PRESS RELEASE: Detention Action granted permission to intervene in landmark legal challenge brought by two children to halt deportation of parents to Jamaica tomorrow

Detention Action Press Release
Tuesday 1 December 2020
For immediate release

Detention Action granted permission to intervene in landmark legal challenge brought by two children to halt deportation of parents to Jamaica tomorrow

Two children, known as JE and KE, have today brought urgent legal action against the Government, challenging its decision to deport their father to Jamaica on a charter flight scheduled for tomorrow (2 December 2020). The challenge argues that current deportation practice and policy is unlawful as the Home Office has failed in its statutory duty to properly assess and take into account the best interests of children whose parents it seeks to deport.

The children’s challenge sought an injunction relating to tomorrow’s flight prohibiting their father’s removal and the removal of any parent where the interests of the child have not been properly assessed and taken into account.

Human rights charity Detention Action, instructing Reed Smith LLP, has been granted permission by the Court to intervene in the case due to its extensive work with people facing deportation and their families. Detention Action is in touch with many of the people scheduled for deportation tomorrow, all of whom have at least one child. Detention Action estimates that if 28 people are deported on tomorrow’s flight, approximately 100 children will be forcibly separated from a parent.

The Government does not publish data on how many children in the UK have had a parent deported each year and it is unknown whether the Home Office collects this information.

Today’s challenge concerns the Home Office’s legal duty to assess the impact of a parent’s deportation on their children, and to properly take into account what is in the best interests of the child during decision-making. The duty on the Home Office to do so is set out in Section 55 of the Borders, Citizenship and Immigration Act 2009 Act, and has recently been recognised by the Court of Appeal.[1]

JE and KE argue that assessments have not been carried out in relation to tomorrow’s flight. In their challenge they also argue that, despite its statutory obligation, the Home Office currently has no mechanism for the children of those the Home Office is seeking to deport to be adequately or independently assessed or for them to be engaged in the decision making process.

In evidence submitted as part of the case, Detention Action has outlined the reported consequences of a parent’s deportation on children, which includes, bed-wetting, hitting their head against the bedroom wall, becoming reclusive and not leaving the bedroom, becoming fearful of leaving the house, negative behavioural changes, aggression, low mood, crying, suicidal ideation, expressions of anxiety.

The Families for Justice Group has also submitted evidence of the traumatic and life-changing consequences of forced parental removal

Director of Detention Action, Bella Sankey said: “The Government’s mass deportation flight to Jamaica risks forcibly separating 100 children from their parent for at least ten years and most likely forever. We have collected evidence which demonstrates that the Home Secretary has failed to take account of these children’s best interests as she’s required to do by law. This risks a gross injustice with irreversible consequences and so we are looking to the Courts to protect the rights of innocent children from the Government overreach”.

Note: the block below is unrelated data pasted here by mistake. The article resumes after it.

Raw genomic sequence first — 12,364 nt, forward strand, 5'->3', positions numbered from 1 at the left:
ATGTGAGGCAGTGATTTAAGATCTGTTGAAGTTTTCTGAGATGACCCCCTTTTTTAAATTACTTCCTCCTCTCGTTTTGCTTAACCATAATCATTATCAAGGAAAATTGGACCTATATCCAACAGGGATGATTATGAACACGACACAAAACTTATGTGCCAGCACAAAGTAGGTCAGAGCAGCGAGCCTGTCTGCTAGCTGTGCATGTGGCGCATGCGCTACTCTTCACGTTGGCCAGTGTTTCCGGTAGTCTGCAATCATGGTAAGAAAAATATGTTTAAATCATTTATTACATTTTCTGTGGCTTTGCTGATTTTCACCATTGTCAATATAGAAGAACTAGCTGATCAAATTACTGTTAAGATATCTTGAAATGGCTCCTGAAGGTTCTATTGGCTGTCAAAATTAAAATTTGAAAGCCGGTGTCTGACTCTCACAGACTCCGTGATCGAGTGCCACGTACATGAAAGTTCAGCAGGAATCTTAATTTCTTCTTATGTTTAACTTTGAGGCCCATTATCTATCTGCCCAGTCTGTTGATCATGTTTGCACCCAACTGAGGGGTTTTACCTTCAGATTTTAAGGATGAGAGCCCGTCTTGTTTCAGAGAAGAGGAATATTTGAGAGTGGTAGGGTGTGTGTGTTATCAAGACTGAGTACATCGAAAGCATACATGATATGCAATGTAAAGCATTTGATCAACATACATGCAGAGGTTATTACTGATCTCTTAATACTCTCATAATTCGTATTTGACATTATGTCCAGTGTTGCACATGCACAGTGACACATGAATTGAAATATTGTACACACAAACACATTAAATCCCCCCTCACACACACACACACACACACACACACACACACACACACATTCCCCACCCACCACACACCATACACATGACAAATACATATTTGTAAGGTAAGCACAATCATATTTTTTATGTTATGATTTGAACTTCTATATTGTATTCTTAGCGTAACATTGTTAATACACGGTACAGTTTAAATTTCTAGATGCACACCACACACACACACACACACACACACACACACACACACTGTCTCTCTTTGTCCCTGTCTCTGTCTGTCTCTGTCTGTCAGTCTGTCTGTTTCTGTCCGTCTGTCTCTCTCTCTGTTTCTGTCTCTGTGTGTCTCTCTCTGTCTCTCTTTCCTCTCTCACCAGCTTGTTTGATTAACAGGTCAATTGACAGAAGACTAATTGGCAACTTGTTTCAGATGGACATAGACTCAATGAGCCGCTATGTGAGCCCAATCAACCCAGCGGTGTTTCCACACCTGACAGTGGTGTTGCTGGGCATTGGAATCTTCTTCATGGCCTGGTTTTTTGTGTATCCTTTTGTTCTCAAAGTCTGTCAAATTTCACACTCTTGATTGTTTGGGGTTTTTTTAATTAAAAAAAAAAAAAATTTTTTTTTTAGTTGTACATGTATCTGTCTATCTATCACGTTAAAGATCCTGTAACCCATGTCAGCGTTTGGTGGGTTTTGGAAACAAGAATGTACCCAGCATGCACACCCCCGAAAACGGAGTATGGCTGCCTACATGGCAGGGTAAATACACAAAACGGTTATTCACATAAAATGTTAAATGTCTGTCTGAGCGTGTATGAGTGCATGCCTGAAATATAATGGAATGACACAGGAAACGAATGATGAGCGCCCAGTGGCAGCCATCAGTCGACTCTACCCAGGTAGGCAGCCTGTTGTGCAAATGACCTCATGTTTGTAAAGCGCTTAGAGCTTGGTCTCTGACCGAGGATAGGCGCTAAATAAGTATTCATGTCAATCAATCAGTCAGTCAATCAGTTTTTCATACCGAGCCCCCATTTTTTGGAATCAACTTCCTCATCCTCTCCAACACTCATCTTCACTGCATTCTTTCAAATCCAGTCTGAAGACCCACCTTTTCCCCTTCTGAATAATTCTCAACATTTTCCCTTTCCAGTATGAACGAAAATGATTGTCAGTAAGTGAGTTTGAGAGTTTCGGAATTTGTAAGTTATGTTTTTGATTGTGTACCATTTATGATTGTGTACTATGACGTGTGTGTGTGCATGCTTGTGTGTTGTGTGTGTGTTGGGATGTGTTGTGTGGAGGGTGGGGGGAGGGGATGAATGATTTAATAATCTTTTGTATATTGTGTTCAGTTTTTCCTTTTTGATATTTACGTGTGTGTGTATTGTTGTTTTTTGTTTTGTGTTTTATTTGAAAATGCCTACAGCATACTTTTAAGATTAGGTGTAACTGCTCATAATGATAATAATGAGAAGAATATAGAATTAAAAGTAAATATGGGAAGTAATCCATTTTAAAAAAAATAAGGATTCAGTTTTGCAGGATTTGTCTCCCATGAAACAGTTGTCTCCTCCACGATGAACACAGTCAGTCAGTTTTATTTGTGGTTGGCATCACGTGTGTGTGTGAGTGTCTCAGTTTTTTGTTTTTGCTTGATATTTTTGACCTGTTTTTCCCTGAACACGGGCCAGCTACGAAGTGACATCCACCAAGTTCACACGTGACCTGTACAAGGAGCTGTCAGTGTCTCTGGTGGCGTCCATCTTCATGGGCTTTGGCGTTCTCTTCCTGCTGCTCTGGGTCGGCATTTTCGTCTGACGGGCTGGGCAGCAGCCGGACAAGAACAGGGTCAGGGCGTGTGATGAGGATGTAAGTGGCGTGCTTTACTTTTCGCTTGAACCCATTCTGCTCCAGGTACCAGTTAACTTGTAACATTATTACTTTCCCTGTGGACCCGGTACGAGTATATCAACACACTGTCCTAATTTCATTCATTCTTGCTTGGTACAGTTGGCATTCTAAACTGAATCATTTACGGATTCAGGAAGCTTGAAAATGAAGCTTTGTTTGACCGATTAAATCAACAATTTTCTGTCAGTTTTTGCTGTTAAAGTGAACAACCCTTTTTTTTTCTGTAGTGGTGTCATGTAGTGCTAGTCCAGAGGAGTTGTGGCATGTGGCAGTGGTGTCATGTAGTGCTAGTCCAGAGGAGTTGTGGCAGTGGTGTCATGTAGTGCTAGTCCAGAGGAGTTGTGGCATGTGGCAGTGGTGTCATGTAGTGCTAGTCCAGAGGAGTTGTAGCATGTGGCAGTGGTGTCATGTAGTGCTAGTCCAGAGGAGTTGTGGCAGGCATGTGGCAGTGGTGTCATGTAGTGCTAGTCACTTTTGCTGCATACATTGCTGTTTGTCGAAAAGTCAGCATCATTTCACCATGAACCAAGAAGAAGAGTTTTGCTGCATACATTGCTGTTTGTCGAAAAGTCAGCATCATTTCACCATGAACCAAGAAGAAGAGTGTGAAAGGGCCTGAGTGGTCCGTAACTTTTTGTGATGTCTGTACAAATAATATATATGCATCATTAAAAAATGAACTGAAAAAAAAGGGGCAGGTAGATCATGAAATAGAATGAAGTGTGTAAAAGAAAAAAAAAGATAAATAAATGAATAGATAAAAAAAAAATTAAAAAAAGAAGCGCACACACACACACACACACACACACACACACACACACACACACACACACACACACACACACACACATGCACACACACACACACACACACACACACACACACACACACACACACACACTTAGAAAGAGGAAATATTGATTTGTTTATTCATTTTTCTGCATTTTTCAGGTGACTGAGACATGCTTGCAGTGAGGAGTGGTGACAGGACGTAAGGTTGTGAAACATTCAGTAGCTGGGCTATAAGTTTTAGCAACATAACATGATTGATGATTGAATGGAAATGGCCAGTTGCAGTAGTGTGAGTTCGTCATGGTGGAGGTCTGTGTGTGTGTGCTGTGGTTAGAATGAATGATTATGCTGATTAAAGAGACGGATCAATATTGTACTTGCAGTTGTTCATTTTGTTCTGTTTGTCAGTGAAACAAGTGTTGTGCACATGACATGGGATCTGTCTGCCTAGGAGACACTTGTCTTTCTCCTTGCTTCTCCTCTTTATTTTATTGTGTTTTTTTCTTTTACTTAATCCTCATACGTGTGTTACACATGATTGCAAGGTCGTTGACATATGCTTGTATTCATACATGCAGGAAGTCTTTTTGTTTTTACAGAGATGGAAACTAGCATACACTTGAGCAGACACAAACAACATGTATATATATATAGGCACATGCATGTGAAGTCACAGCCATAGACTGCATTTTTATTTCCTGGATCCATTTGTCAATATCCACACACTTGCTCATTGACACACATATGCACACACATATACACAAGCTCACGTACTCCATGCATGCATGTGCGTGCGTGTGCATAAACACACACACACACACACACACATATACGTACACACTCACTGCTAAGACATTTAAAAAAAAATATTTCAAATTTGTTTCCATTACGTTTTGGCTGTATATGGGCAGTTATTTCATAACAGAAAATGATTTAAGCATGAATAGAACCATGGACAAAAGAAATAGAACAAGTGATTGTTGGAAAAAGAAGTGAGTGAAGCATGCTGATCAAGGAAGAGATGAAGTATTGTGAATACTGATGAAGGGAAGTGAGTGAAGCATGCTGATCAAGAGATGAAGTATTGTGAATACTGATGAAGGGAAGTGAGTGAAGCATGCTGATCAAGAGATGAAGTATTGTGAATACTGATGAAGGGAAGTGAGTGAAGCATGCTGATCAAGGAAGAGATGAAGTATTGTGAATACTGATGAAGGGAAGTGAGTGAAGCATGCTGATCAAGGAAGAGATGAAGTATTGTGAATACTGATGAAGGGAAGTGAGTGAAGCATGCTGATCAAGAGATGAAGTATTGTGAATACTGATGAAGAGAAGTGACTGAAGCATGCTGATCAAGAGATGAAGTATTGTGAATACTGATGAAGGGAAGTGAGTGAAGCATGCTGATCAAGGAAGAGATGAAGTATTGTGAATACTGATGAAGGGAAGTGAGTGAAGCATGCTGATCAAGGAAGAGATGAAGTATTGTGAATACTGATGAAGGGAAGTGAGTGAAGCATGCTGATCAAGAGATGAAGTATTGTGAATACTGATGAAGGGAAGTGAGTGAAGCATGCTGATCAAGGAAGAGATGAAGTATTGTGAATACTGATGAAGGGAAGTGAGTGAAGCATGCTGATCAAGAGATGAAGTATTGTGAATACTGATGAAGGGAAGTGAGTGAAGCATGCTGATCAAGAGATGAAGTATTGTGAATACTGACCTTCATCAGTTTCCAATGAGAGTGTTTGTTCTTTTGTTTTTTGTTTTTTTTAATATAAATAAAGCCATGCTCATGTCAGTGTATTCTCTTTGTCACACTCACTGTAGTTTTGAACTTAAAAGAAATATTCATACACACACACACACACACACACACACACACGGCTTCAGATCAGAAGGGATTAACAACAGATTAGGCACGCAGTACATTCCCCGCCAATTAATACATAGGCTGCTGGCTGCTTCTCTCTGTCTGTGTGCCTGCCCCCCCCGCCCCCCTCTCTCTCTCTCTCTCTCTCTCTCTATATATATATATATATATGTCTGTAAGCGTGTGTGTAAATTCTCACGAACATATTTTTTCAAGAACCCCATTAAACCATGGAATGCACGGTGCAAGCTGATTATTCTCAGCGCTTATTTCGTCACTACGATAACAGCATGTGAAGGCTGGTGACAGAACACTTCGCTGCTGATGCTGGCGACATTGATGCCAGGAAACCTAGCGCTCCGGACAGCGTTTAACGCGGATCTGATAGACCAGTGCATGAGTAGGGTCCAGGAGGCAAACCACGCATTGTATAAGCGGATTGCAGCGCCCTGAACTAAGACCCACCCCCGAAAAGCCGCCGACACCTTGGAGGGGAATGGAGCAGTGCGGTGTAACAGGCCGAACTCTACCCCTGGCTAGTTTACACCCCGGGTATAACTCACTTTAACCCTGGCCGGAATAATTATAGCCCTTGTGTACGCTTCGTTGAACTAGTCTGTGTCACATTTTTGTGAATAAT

Michael Skrein, Reed Smith’s EMEA Pro Bono Partner, comments: “We are pleased to be providing pro bono legal support to Detention Action in this legal challenge. This is an important case about the protection of the rights of children”.

The legal action comes the day before the Home Office’s planned pre-Christmas mass deportation to Jamaica on 2nd December.

In February of this year, the Government carried out a highly controversial deportation of 17 British residents to Jamaica. Following legal action from human rights charity Detention Action, the majority of the planned 50 deportations were stopped by a Court of Appeal injunction due to serious access to justice violations in detention centres.

The deportation separated at least 27 British children from a parent.


For media enquiries please contact:

Matthew Leidecker, Campaigns Manager

Spokespeople are available for broadcast interview.

Notes to editors:

[1] “There is no substitute for a careful examination of all relevant factors when the interests of a child are involved in an Article 8 assessment…a child will not usually be in a position to urge his or her point of view and the decision-maker cannot treat the child as if he or she had some burden of proof” (HA (Iraq) v Secretary of State for the Home Department [2020] EWCA Civ 1176 per Peter Jackson LJ at paras. 153-155, endorsing Zoumbas v Secretary of State for the Home Department [2013] UKSC 74).

Detention Action is a national charity established in 1993 that seeks to defend the rights and improve the welfare of people in immigration detention by combining support for individuals with campaigning for policy change. Detention Action works in Harmondsworth and Colnbrook IRCs near Heathrow Airport in London, Morton Hall IRC in Lincolnshire, and with people held under immigration powers in London prisons. We work with around 1000 individuals held in detention each year.